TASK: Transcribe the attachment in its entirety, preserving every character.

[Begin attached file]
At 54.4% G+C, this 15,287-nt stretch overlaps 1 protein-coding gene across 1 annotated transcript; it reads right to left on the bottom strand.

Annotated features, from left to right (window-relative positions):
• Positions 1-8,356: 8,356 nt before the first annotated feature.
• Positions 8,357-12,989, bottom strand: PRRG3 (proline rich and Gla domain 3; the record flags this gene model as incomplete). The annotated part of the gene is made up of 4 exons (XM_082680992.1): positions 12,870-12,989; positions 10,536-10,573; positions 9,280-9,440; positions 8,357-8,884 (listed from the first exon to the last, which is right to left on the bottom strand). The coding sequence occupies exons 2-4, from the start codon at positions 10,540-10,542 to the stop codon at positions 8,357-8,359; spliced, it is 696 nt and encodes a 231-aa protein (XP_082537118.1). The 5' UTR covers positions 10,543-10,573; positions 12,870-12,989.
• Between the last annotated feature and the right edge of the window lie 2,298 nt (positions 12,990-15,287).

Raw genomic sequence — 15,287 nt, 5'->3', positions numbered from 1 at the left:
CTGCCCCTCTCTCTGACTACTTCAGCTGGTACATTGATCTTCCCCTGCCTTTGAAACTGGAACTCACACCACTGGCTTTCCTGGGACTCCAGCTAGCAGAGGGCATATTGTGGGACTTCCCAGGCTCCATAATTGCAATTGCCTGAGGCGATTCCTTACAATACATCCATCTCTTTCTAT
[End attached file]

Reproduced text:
At 54.4% G+C, this 15,287-nt stretch overlaps 1 protein-coding gene across 1 annotated transcript; it reads right to left on the bottom strand.

Annotated features, from left to right (window-relative positions):
• Positions 1-8,356: 8,356 nt before the first annotated feature.
• Positions 8,357-12,989, bottom strand: PRRG3 (proline rich and Gla domain 3; the record flags this gene model as incomplete). The annotated part of the gene is made up of 4 exons (XM_082680992.1): positions 12,870-12,989; positions 10,536-10,573; positions 9,280-9,440; positions 8,357-8,884 (listed from the first exon to the last, which is right to left on the bottom strand). The coding sequence occupies exons 2-4, from the start codon at positions 10,540-10,542 to the stop codon at positions 8,357-8,359; spliced, it is 696 nt and encodes a 231-aa protein (XP_082537118.1). The 5' UTR covers positions 10,543-10,573; positions 12,870-12,989.
• Between the last annotated feature and the right edge of the window lie 2,298 nt (positions 12,990-15,287).

Raw genomic sequence — 15,287 nt, 5'->3', positions numbered from 1 at the left:
CTGCCCCTCTCTCTGACTACTTCAGCTGGTACATTGATCTTCCCCTGCCTTTGAAACTGGAACTCACACCACTGGCTTTCCTGGGACTCCAGCTAGCAGAGGGCATATTGTGGGACTTCCCAGGCTCCATAATTGCAATTGCCTGAGGCGATTCCTTACAATACATCCATCTCTTTCTAT